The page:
Thursday, June 6, 2019
Sunday, May 12, 2019
Friday, May 10, 2019
I was able to trade a clipboard for some welding work for getting a nozzle on the steel plate. Additionally a plumber who came to the house offered to just fix my old Rockwell drill press so I was thankfully able to use that to drill many of the holes on the mold!
Put together, the bolts and wing nuts hold the mold together pretty well and it's quicker to use than the sheet mold which has normal hex bolts.
This is the Precious Plastic injection molder melting some HDPE. The temp controllers each run two heating elements on the insulated pipe. Plastic gets poured into the triangular hopper and after about a half hour (might have to do more) it is melted and ready to inject into the mold, on bottom. One YouTube video suggested setting the two controllers at separate temperatures, but I'll probably experiment with this a bit.
This is the second shot I got. The first one wasn't fully melted but I'm seeing that about a half hour is enough to pretty much fully melt this sled HDPE.
Aside from a hack saw, I'm not entirely sure how to take off this plug from the nozzle. It's really really thick. I think I might have to neck that down a bit to make it more manageable.
One big concern here is that the hold feels really slick right now, even despite the authentic rock texture we used on the clay version. I'll try some other plastic sources and possibly preloading the mold with sand or another texture. Not sure how it'll go but I don't see why this couldn't be used as-is on an angled degree kids' climbing gym as seen from a web image below.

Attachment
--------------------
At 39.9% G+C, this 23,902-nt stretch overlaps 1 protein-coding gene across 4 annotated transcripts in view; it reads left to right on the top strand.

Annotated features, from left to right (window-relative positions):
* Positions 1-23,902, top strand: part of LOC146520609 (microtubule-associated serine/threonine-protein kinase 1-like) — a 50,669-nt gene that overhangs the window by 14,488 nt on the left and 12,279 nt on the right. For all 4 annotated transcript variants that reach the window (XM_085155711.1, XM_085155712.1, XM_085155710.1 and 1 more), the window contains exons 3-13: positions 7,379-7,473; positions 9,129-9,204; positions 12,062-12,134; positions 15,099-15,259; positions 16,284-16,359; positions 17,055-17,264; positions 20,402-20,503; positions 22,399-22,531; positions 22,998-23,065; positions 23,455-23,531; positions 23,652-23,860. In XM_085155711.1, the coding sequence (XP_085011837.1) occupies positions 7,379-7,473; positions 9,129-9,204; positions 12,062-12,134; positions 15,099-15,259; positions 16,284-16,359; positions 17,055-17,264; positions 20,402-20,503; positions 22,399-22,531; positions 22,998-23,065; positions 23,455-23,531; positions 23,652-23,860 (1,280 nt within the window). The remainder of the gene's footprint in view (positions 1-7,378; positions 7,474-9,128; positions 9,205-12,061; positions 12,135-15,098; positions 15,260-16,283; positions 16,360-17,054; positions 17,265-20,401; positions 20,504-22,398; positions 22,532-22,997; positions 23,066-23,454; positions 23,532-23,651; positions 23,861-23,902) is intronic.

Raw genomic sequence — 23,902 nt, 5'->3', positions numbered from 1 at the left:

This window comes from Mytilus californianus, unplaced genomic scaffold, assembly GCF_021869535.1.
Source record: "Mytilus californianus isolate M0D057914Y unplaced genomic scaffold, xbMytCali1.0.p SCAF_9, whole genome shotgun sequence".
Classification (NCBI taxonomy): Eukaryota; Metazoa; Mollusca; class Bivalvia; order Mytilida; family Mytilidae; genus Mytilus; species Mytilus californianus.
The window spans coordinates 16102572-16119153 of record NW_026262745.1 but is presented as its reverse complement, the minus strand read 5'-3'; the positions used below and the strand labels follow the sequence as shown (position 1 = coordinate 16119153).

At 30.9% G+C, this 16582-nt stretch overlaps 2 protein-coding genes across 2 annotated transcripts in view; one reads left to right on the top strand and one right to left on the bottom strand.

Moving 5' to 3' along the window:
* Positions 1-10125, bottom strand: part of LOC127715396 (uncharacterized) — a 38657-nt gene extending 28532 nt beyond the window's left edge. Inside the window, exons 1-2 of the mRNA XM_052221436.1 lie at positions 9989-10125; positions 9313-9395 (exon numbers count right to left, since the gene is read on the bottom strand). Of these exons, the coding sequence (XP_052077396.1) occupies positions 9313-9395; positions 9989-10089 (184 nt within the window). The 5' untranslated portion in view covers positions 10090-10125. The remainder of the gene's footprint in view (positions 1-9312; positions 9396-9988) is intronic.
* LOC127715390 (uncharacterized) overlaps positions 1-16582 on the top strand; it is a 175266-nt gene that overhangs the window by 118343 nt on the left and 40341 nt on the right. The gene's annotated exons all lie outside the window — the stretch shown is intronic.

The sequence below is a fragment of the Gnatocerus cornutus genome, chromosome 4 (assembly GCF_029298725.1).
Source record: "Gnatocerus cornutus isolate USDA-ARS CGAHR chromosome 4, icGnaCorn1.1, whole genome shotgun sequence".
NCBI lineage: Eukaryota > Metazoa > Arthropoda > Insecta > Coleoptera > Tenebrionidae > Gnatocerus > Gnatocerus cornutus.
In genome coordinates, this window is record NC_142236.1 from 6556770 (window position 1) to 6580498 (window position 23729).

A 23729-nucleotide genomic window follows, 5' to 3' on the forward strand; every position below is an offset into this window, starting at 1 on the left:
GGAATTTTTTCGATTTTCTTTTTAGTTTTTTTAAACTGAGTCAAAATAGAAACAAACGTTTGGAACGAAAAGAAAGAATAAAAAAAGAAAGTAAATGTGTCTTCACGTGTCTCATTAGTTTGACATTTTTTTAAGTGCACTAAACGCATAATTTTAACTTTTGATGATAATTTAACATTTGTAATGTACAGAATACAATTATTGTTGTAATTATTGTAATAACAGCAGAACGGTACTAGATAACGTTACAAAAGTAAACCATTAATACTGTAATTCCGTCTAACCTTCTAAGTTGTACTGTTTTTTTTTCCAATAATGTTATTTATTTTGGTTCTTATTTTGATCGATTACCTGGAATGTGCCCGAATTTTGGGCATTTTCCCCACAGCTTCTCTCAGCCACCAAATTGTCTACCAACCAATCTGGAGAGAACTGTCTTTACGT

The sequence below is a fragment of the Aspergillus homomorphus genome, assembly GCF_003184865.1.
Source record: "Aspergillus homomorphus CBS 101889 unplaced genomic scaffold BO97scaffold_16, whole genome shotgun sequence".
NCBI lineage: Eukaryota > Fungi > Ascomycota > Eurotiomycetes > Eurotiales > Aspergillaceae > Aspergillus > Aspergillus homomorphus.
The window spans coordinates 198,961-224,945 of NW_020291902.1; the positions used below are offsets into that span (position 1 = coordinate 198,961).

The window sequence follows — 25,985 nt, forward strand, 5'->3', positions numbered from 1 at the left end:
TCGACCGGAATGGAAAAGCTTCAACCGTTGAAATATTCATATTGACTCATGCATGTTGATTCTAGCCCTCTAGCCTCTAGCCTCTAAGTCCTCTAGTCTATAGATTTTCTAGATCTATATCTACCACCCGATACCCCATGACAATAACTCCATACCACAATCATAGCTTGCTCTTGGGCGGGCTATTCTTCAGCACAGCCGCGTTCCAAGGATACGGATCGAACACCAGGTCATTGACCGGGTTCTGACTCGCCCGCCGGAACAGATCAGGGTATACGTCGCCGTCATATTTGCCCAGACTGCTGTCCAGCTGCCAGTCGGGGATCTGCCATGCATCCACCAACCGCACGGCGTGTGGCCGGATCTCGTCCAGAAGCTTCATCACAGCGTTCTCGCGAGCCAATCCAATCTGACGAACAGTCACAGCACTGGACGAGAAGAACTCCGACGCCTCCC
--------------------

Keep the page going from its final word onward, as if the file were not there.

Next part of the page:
on May 10, 2019
Wednesday, April 24, 2019
I found that chrome clip on the side of the road as part of a water damaged cardboard clipboard. It was unusable as-is so I decided to give it a new life with some plastic. This time I wanted to do something fun looking as opposed to the standard green, so I shredded up some black can carriers and white yogurt cup tops.
Of course it's all #2 HDPE, but I found that the black can carriers didn't really melt along with the others. They must have some additive, probably a stiffener, that makes them melt at a higher temp. The white yogurt top pieces did fine.
I also got to use one of my brass stamps sold by Precious Plastic itself, but since the letters are really small I also stamped in a "2" with my Harbor Freight stamp set to mark it as #2. Involving a torch and some patience, this is not a terribly quick process. However until I get a fancy mold with inserts, it's the best I've got.
Saturday, April 20, 2019